Arabella, one of the beautiful pride members at Panthera Africa Big Cat Sanctuary underwent a very successful cataract removal procedure in Cape Town on 16 November 2016. Panthera Africa is situated approximately 8 km from Stanford, one of the picturesque little towns in the Overberg,
When Arabella was about three months old, she became extremely ill due to a number of factors. She stayed in intensive care for three weeks and luckily pulled through. According to Dr Caldwell, a veterinary specialist from Old Chapel Vet Clinic in Pretoria, genetics contributed to her developing cataracts. Inbreeding is most likely the biggest factor, but also the fact that she was ill as a cub.
Like Panthera Africa’s slogan, In unity there is strength, the team took hands to ensure that Arabella’s vision will be restored. Sammy Butler, an animal communicator, has been working with Arabella and her companion, Raise, since Sunday explaining to them that they will be separated. She described the whole course of action to the two tigers. They were told that she will be moved, be able to see again and that she will feel relaxed during this journey. Sammy’s explaining made a huge difference to the Arabella’s behavior throughout this adventure, and was clearly seen in her calm and cooperative behavior.
Dr Caldwell felt it a better option to sedate and secure Arabella in her crate on Tuesday evening, rather than to sedate and reverse twice during the course of the day of the procedure, which is not recommended. At 17h30 Tuesday she was moved to the enrichment camp and she adapted smoothly to this move. She was successfully darted by Dr. Mark Walton from the Hermanus Vet Clinic and was fast asleep within ten minutes. She was given anti-inflammatories and put on a one liter saline drip to prepare her for the operation and to keep her hydrated. She was then moved into a crate with comfortable bedding and loaded onto the bakkie. The bakkie was parked and secured in the garage and she slept there peacefully throughout the night.
At dawn on 16 November, the founders Cathrine S. Nyquist and Lizaene Cornwall, left Panthera Africa on their journey with Arabella to the Panorama Vet Clinic in Cape Town, where the operation took place. Dr Mark Walton met them in Hermanus and made the journey with them to ensure everything went well. Arabella was perfectly calm the whole journey, and it was clear to Cat and Lizaene that Arabella knew what was going to happen.
At the Panorama Vet Clinic an eye scan was done by Dr. Anthony Goodhead, the vet surgeon from Cape Animal Eye Hospital, to assess the situation and to prepare for the operation. The current method for cataract removal is by a process called phacoemulsification and aspiration of the lens fragments. The specialist vet from Pretoria, Dr. Peter Caldwell checked Arabella’s vitals throughout the operation, keeping her stabilized.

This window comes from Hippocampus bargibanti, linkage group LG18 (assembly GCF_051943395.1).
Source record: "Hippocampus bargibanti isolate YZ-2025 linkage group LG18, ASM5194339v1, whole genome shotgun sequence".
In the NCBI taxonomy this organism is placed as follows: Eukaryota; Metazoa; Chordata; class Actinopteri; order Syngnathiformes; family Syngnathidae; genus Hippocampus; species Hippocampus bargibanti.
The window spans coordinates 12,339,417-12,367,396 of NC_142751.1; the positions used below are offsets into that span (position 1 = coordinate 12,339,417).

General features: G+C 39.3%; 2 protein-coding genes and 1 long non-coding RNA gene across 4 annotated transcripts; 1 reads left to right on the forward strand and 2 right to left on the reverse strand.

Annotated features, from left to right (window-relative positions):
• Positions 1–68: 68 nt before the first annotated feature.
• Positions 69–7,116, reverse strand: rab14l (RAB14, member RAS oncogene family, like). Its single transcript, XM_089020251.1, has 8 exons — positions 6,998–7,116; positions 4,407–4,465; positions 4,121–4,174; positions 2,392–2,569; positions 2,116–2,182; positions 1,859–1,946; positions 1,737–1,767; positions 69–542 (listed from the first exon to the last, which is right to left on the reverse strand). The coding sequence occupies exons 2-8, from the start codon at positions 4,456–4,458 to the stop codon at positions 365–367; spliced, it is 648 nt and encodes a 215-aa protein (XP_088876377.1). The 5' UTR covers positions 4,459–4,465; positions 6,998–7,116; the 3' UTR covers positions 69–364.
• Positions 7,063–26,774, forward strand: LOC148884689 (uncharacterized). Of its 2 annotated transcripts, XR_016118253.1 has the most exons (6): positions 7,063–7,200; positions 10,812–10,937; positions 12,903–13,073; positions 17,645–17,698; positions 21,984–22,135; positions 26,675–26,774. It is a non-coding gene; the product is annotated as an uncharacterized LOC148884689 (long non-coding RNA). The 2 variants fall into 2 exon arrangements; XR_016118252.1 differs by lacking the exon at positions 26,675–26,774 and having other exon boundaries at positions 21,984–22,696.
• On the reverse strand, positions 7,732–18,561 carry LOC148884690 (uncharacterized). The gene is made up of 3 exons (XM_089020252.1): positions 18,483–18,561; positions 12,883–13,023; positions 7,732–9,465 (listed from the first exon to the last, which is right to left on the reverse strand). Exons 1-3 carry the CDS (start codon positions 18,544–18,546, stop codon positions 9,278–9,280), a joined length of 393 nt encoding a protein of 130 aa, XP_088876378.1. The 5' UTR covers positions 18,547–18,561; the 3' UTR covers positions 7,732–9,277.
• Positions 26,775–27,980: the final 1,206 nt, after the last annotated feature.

The operation initially would have taken about 45 minutes for both eyes. Unfortunately the cataract on her one eye was extremely dense and hardened and took longer because it used a bit more expertise to remove safely. A corneal incision had to be extended to deliver the hard pieces that were not being fragmented by the ultrasound. It was removed successfully. The cataract on the second eye was softer and much easier to remove. In just under two and a half hours, the operation was successfully completed. Dr. Caldwell was very happy with all her vitals throughout the operation. After the procedure Arabella was given vitamins and antibiotics and the last check was done before she was taken to her crate to be woken up.
Cat, Lizaene and Dr Mark Walton set off on the journey back home to Panthera Africa and arrived at 14h00. Preparation work had already been done by staff and volunteers to make sure the enrichment camp was safe. Arabella remains in the enrichment camp alone for the next fourteen days, so that she can be monitored properly. Dr. Anthony explained her aftercare, as it is essential to ensure the continuous success of the operation. Arabella is on a ten day antibiotics course and every third day she must receive anti-inflammatories. Her eyes must be monitored very closely for any signs of cloudiness or redness.
When Arabella was released back into her enclosure camp on arrival, she growled and leapt out of her crate. She immediately swiped at the bakkie’s open tailgate, the first sign that she had clearer vision. The team members were ecstatic! At first, Arabella paced up and down, able to see for the first time in four years! She explored her camp and then took rest on her platform for the rest of the afternoon!
On Thursday morning she was monitored again and it was apparent that she was noticing things around her and very aware of her surroundings.
The unity of all the people caring for her daily, the excellent expertise of the medical staff that assisted and prayers and love from all corners of the world contributed to this operation being a huge success and restoring this beautiful feline’s sight. Cat and Lizaene would also like to give a specially thanks to all the donors whom gave so generously and made this miracle happen!